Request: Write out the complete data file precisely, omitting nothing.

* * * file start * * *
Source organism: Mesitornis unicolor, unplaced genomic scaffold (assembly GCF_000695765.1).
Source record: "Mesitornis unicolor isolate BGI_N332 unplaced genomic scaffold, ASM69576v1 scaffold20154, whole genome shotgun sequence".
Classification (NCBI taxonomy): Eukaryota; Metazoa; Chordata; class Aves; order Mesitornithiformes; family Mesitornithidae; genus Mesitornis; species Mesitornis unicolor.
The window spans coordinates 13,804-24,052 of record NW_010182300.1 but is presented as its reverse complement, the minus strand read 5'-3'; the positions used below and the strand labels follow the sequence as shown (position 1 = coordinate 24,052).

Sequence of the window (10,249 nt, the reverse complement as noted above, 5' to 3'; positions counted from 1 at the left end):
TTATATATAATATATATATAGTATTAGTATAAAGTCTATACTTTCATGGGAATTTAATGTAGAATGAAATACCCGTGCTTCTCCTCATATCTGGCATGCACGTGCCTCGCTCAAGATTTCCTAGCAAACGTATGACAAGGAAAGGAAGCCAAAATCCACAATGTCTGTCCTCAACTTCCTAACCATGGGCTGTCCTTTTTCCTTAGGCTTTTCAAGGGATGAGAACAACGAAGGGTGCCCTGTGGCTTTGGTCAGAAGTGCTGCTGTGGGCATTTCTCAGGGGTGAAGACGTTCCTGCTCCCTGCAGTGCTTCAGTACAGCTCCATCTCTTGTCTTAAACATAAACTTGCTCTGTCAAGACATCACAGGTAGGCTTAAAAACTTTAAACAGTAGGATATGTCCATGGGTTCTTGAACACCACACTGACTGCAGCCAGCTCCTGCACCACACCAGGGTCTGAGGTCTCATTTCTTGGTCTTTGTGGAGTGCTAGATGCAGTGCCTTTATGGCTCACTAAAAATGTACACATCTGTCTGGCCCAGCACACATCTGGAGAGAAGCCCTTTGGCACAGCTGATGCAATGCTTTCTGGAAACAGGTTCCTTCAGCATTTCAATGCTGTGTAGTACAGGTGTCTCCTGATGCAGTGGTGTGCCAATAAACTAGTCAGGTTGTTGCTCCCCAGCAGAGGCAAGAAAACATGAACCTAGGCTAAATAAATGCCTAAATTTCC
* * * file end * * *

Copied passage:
Source organism: Mesitornis unicolor, unplaced genomic scaffold (assembly GCF_000695765.1).
Source record: "Mesitornis unicolor isolate BGI_N332 unplaced genomic scaffold, ASM69576v1 scaffold20154, whole genome shotgun sequence".
Classification (NCBI taxonomy): Eukaryota; Metazoa; Chordata; class Aves; order Mesitornithiformes; family Mesitornithidae; genus Mesitornis; species Mesitornis unicolor.
The window spans coordinates 13,804-24,052 of record NW_010182300.1 but is presented as its reverse complement, the minus strand read 5'-3'; the positions used below and the strand labels follow the sequence as shown (position 1 = coordinate 24,052).

Sequence of the window (10,249 nt, the reverse complement as noted above, 5' to 3'; positions counted from 1 at the left end):
TTATATATAATATATATATAGTATTAGTATAAAGTCTATACTTTCATGGGAATTTAATGTAGAATGAAATACCCGTGCTTCTCCTCATATCTGGCATGCACGTGCCTCGCTCAAGATTTCCTAGCAAACGTATGACAAGGAAAGGAAGCCAAAATCCACAATGTCTGTCCTCAACTTCCTAACCATGGGCTGTCCTTTTTCCTTAGGCTTTTCAAGGGATGAGAACAACGAAGGGTGCCCTGTGGCTTTGGTCAGAAGTGCTGCTGTGGGCATTTCTCAGGGGTGAAGACGTTCCTGCTCCCTGCAGTGCTTCAGTACAGCTCCATCTCTTGTCTTAAACATAAACTTGCTCTGTCAAGACATCACAGGTAGGCTTAAAAACTTTAAACAGTAGGATATGTCCATGGGTTCTTGAACACCACACTGACTGCAGCCAGCTCCTGCACCACACCAGGGTCTGAGGTCTCATTTCTTGGTCTTTGTGGAGTGCTAGATGCAGTGCCTTTATGGCTCACTAAAAATGTACACATCTGTCTGGCCCAGCACACATCTGGAGAGAAGCCCTTTGGCACAGCTGATGCAATGCTTTCTGGAAACAGGTTCCTTCAGCATTTCAATGCTGTGTAGTACAGGTGTCTCCTGATGCAGTGGTGTGCCAATAAACTAGTCAGGTTGTTGCTCCCCAGCAGAGGCAAGAAAACATGAACCTAGGCTAAATAAATGCCTAAATTTCC